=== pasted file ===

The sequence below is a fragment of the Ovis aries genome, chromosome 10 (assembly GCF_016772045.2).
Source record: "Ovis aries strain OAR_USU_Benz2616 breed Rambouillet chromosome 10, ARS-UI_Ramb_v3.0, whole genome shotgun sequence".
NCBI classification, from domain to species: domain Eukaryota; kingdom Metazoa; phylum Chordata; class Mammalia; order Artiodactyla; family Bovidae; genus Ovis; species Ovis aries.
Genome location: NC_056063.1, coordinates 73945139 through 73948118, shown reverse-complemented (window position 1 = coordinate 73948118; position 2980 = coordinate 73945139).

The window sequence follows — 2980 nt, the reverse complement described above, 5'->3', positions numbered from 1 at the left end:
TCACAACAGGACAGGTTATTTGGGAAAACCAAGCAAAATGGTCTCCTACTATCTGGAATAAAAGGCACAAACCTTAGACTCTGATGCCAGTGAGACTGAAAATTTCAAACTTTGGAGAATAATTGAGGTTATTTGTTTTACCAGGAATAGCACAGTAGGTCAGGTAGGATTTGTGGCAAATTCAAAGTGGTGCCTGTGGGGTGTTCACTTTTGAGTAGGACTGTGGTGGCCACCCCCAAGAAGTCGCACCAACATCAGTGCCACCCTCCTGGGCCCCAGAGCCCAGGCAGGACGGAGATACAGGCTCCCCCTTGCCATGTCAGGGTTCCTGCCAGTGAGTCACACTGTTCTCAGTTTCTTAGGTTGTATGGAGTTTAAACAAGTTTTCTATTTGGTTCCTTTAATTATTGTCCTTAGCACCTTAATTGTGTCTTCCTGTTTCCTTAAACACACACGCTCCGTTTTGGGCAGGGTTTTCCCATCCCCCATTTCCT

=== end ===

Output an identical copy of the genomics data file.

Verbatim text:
The sequence below is a fragment of the Ovis aries genome, chromosome 10 (assembly GCF_016772045.2).
Source record: "Ovis aries strain OAR_USU_Benz2616 breed Rambouillet chromosome 10, ARS-UI_Ramb_v3.0, whole genome shotgun sequence".
NCBI classification, from domain to species: domain Eukaryota; kingdom Metazoa; phylum Chordata; class Mammalia; order Artiodactyla; family Bovidae; genus Ovis; species Ovis aries.
Genome location: NC_056063.1, coordinates 73945139 through 73948118, shown reverse-complemented (window position 1 = coordinate 73948118; position 2980 = coordinate 73945139).

The window sequence follows — 2980 nt, the reverse complement described above, 5'->3', positions numbered from 1 at the left end:
TCACAACAGGACAGGTTATTTGGGAAAACCAAGCAAAATGGTCTCCTACTATCTGGAATAAAAGGCACAAACCTTAGACTCTGATGCCAGTGAGACTGAAAATTTCAAACTTTGGAGAATAATTGAGGTTATTTGTTTTACCAGGAATAGCACAGTAGGTCAGGTAGGATTTGTGGCAAATTCAAAGTGGTGCCTGTGGGGTGTTCACTTTTGAGTAGGACTGTGGTGGCCACCCCCAAGAAGTCGCACCAACATCAGTGCCACCCTCCTGGGCCCCAGAGCCCAGGCAGGACGGAGATACAGGCTCCCCCTTGCCATGTCAGGGTTCCTGCCAGTGAGTCACACTGTTCTCAGTTTCTTAGGTTGTATGGAGTTTAAACAAGTTTTCTATTTGGTTCCTTTAATTATTGTCCTTAGCACCTTAATTGTGTCTTCCTGTTTCCTTAAACACACACGCTCCGTTTTGGGCAGGGTTTTCCCATCCCCCATTTCCT